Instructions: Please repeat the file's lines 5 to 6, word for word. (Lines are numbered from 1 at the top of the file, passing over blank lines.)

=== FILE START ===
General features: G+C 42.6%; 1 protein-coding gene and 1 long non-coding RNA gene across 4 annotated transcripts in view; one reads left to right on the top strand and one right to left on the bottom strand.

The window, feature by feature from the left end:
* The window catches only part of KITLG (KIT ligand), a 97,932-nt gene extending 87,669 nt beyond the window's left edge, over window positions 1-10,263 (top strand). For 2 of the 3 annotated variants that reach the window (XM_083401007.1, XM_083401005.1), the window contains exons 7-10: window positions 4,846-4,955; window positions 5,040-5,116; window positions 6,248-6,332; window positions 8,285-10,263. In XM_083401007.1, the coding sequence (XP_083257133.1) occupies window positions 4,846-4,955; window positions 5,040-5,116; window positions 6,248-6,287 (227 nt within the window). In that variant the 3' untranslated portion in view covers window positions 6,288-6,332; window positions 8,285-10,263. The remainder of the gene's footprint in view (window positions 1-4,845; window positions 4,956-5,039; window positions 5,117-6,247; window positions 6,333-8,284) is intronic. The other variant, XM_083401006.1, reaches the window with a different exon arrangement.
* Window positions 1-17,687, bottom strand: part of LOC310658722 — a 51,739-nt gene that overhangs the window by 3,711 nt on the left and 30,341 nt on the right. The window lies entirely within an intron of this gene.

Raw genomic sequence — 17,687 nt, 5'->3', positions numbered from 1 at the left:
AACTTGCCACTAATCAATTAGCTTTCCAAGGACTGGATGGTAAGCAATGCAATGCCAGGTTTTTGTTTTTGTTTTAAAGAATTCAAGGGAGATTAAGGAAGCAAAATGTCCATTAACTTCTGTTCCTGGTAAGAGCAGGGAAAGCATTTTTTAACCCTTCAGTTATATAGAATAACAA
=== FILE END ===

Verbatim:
Raw genomic sequence — 17,687 nt, 5'->3', positions numbered from 1 at the left:
AACTTGCCACTAATCAATTAGCTTTCCAAGGACTGGATGGTAAGCAATGCAATGCCAGGTTTTTGTTTTTGTTTTAAAGAATTCAAGGGAGATTAAGGAAGCAAAATGTCCATTAACTTCTGTTCCTGGTAAGAGCAGGGAAAGCATTTTTTAACCCTTCAGTTATATAGAATAACAA